Angular

Simple multi level menu in Ionic/Angular

While working on a project, a new requirement emerged where the client wanted to have a multi level menu displayed. After some digging around I didn’t find anything that was simple enough. Pretty much all of them were using some kind of id + level tags on menu items which then helped them know if they should expand something or not.

I like to keep things as simple as possible so I tried to take advantage of Angular’s component system and build something a little easier to understand.

Hello world (kind of)

Let’s first create an Ionic app with a predefined side menu and move from there. You just need to run this command in your terminal and Ionic will do the rest.

> ionic start multilevel-menu sidemenu

Now you can start your app with the following command

> ionic serve

This will start your (default) browser and you should see something like this:

What we start with

What we start with

Looks nice, but nothing too exciting.

1. Housekeeping

Before we start, let’s remove a bunch of things before we start. Let’s remove everything referencing list. Remove the entire list folder as well as all of it’s traces from the app.components.ts and app-routing.module.ts files. If you rerun ionic serve now, you will see just a single home menu item.

2. Creating a model

What better thing to have as a model for our multi level menu than a restaurant menu. Unfortunately, restaurant menus can get quite complicated but it will serve our needs perfectly.

We will create a very simple model with just three properties: name, id, and children. Create a new folder inside the app folder and name it models. Add another file, named menu-item.ts into it.

//src/app/models/menu-item.ts

export class MenuItem {
  name: string;
  id: number;
  children: Array<MenuItem>;
}

3. Creating some data

Based on this model, let’s creating some data for our app to use. We will create another folder named data inside the assets folder and add a new menu-items.ts file into it with the following content

//src/assets/data/menu-items.ts

export const menuItems = [
  {
    name: 'Appetizers',
    id: 1,
    children: [
      {
        name: 'Fresco Salsa',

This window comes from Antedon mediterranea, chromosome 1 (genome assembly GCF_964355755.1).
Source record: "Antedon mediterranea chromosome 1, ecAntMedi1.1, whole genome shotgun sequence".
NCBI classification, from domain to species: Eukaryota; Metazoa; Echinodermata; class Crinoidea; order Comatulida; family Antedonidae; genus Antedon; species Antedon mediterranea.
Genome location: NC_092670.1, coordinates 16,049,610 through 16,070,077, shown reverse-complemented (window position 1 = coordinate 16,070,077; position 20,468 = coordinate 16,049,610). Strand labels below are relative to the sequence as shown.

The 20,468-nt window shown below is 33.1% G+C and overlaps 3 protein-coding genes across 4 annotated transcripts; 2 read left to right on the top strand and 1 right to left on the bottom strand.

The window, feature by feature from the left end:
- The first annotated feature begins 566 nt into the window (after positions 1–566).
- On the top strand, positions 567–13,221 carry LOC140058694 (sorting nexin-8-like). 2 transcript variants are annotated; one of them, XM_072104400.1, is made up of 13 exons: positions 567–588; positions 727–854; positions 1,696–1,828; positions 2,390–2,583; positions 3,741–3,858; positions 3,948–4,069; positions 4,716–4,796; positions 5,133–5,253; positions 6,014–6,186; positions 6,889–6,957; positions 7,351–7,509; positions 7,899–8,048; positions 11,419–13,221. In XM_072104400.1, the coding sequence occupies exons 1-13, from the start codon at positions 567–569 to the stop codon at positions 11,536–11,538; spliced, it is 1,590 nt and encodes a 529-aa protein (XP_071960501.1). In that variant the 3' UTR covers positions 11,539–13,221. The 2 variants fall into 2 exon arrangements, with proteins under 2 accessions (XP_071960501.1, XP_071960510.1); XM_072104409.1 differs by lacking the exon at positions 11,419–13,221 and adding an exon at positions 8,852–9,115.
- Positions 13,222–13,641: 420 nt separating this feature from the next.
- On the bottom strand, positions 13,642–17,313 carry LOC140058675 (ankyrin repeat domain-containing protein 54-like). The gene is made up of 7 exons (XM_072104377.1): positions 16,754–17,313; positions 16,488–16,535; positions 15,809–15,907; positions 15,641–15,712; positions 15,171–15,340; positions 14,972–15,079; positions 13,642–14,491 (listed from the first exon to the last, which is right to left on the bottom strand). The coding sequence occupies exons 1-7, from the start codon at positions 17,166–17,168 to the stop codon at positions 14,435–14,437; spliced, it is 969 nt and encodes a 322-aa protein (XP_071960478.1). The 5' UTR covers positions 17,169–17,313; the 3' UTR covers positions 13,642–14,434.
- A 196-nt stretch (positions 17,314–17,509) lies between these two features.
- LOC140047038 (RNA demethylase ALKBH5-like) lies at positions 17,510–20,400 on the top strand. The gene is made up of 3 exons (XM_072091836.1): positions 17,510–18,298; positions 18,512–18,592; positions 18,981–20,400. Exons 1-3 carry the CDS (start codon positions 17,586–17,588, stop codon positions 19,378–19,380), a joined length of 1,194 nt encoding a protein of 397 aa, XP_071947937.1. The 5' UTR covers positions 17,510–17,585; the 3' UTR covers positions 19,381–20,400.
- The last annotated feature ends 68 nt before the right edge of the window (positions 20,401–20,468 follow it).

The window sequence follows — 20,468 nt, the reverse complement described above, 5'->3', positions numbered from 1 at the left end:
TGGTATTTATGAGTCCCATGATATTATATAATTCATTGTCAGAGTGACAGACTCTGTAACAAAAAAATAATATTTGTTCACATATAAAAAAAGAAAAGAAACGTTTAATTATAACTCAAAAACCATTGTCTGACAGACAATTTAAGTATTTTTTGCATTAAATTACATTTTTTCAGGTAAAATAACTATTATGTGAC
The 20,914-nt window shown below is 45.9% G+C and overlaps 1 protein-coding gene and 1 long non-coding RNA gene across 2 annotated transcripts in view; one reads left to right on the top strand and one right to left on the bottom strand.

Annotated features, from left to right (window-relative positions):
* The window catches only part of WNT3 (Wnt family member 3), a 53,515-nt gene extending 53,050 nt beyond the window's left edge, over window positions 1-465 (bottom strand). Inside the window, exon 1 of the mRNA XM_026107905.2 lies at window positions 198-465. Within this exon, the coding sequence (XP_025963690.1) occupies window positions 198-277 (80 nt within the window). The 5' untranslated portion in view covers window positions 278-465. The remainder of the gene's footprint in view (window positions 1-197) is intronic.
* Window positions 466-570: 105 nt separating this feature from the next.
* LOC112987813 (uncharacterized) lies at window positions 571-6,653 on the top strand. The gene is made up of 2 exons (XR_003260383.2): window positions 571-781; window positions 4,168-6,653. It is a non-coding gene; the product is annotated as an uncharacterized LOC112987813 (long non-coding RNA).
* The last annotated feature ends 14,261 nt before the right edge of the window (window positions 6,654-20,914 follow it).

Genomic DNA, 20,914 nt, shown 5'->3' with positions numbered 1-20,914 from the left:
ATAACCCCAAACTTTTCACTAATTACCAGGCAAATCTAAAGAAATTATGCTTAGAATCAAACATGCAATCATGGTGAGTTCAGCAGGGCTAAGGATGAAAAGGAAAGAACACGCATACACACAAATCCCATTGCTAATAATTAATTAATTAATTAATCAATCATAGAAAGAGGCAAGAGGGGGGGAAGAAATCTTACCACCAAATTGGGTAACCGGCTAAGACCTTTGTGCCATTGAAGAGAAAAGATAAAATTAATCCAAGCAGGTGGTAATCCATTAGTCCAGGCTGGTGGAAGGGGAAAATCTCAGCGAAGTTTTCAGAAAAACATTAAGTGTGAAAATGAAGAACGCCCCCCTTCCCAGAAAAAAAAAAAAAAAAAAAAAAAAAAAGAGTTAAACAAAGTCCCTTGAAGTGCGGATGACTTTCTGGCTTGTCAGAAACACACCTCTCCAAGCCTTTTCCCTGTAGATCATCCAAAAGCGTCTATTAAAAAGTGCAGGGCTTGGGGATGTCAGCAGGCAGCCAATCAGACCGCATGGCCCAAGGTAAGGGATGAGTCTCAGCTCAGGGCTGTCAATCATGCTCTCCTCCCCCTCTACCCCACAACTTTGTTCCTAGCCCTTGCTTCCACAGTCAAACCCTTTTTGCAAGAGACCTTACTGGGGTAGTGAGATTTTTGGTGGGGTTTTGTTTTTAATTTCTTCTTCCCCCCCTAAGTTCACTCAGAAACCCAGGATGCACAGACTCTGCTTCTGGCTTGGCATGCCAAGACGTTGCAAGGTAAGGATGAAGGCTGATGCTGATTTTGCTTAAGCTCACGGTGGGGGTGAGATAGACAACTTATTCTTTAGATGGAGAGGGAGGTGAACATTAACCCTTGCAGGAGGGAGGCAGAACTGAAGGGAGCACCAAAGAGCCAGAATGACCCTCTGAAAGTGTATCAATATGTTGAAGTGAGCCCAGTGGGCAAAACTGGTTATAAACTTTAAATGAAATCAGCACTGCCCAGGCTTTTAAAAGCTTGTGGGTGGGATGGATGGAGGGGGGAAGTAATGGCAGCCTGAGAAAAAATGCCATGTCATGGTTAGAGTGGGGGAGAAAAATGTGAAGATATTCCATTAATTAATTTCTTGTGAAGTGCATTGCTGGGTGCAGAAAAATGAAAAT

id: 6,
        children: null
      }
    ]
  },
  {
    name: 'Main dishes',
    id: 2,
    children: [
      {
        name: 'Beef',
        id: 7,
        children: [
          {
            name: 'Crispy Orange Beef',
            id: 10,
            children: null
          }
        ]
      },
      {
        name: 'Burger',
        id: 8,
        children: [
          {
            name: 'Chorizo Burger',
            id: 11,
            children: null
          }
        ]
      },
      {
        name: 'Vegetarian',
        id: 9,
        children: [
          {
            name: 'Chile Rellenos',
            id: 12,
            children: null
          }
        ]
      }
    ]
  },
  {
    name: 'Side dishes',
    id: 3,
    children: [
      {
        name: 'Baked potato',
        id: 13,
        children: null
      }
    ]
  },
  {
    name: 'Salads',
    id: 4,
    children: [
      {
        name: 'Taco Slaw',
        id: 14,
        children: null
      }
    ]
  },
  {
    name: 'Desserts',
    id: 5,
    children: [
      {
        name: 'Crepes',
        id: 15,
        children: null
      }
    ]
  }
];

It’s a mix of everything, so I hope there is something for you in this menu as well!

4. Final work before the good stuff

The last thing we have to do is go back to our app.component.ts and replace appPages with our new menuItems

//src/app/app.component.ts

import { menuItems } from '../assets/data/menu-items';

// ...

export class AppComponent {
  private menu = menuItems;
  // ...
}

The last thing we have to do is to remove the old markup used to render the menu and replace it with something simpler (for now). Let’s go into the app.component.html file and do that right now.

<!--src/app/app.component.html-->

<ion-menu-toggle auto-hide="false" *ngFor="let menuItem of menu">
  <ion-item>
    {{menuItem.name}}
  </ion-item>
</ion-menu-toggle>

Saving everything you should see your new menu in all it’s glory.

The first level of menu items

The first level of menu items